Friday, January 1, 2016
A Turkish official said that the president's comments were taken out of context. Erdogan's critics have said that his push for changing the constitution may offer the president far-reaching powers.
Amid a push for increased executive powers, Turkish President Recep Tayyip Erdogan cited the political system under German dictator Adolf Hitler after being questioned whether a "unitary state" could exist with his ambitions of an executive-style presidential system.
"In a unitary system [such as Turkey's] a presidential system can work perfectly," Erdogan told reporters on Thursday after returning from a trip to Saudi Arabia, according to Turkish media.
"There are already examples in the world. You can see it when you look at Hitler's Germany," he added.
Erdogan has pushed for Turkey's 1980 Constitution - which was written after a military coup the same year - to be changed, in order to transform the president's office from a largely ceremonial role to that of a chief executive, similar to systems in the US, France and Russia.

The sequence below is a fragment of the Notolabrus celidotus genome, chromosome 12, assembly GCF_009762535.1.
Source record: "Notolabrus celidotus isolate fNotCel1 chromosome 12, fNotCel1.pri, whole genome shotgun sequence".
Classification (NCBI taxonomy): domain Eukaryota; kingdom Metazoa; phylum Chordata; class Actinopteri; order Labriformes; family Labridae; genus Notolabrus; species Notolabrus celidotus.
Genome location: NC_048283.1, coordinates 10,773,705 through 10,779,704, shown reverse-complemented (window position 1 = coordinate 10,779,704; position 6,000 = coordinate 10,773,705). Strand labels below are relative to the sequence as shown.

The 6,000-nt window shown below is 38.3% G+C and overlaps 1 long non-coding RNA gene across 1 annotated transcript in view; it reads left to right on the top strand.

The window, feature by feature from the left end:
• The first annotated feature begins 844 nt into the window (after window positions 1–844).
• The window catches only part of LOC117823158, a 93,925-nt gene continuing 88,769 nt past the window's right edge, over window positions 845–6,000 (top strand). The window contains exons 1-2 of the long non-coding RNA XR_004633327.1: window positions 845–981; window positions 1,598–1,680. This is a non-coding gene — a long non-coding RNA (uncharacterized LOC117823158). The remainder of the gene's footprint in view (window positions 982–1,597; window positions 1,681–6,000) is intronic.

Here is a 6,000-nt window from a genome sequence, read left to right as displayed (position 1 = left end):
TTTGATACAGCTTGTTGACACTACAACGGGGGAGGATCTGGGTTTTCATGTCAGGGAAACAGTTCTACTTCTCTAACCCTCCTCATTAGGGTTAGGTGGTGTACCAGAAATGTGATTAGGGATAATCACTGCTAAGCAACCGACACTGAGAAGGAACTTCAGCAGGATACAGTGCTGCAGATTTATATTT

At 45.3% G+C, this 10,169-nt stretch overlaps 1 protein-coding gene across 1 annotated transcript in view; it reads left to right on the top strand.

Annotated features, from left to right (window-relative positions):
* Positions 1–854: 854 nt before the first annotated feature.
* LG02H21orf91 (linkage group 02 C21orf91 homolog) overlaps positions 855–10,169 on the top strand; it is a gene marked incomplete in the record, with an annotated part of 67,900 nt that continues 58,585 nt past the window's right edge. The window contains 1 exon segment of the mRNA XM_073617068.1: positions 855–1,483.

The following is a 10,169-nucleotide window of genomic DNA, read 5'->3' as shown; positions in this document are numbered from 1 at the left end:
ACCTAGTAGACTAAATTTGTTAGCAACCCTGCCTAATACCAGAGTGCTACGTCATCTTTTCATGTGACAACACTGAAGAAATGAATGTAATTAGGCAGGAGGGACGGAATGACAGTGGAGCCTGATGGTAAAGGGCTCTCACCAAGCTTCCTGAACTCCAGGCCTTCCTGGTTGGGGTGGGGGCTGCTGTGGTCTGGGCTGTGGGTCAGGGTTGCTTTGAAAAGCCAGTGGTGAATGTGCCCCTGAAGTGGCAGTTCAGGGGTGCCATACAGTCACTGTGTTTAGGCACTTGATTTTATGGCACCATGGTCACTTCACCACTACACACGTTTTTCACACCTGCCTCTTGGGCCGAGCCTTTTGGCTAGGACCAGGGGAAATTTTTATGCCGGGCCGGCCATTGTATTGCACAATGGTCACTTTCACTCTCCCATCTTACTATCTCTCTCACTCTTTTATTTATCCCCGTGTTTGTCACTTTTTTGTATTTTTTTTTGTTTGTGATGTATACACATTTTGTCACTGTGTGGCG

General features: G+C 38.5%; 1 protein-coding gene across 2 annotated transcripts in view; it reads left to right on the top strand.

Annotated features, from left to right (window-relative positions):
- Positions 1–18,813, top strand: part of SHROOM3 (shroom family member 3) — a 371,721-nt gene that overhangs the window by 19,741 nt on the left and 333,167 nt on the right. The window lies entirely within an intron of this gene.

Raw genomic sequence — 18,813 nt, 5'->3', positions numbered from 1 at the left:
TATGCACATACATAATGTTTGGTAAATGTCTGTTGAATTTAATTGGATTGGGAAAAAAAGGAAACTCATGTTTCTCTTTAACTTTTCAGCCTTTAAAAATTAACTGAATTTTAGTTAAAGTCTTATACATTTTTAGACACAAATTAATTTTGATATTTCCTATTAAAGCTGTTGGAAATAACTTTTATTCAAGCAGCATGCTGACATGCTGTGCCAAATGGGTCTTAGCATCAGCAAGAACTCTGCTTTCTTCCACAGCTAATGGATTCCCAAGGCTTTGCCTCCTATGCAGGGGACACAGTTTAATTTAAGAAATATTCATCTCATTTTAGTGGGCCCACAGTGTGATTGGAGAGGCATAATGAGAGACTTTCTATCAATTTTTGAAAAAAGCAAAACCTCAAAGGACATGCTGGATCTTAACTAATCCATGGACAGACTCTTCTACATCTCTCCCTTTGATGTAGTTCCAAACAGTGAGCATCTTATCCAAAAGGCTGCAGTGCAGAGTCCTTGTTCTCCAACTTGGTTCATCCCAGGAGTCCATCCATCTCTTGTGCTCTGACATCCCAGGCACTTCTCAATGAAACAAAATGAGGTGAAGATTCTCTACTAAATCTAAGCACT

The president's critics believe his ambitions could give far-reaching powers to a man who has displayed increasingly authoritarian attributes.
A Turkish official told Reuters news agency that the president's comments had been taken out of context by news outlets.
"There are good and poor examples of presidential systems, and the important thing is to put checks and balances in place," the Turkish official said.
"Nazi Germany, lacking proper institutional arrangements, was obviously one of the most disgraceful examples in history," the official added.
ls/jil (AFP, Reuters, AP)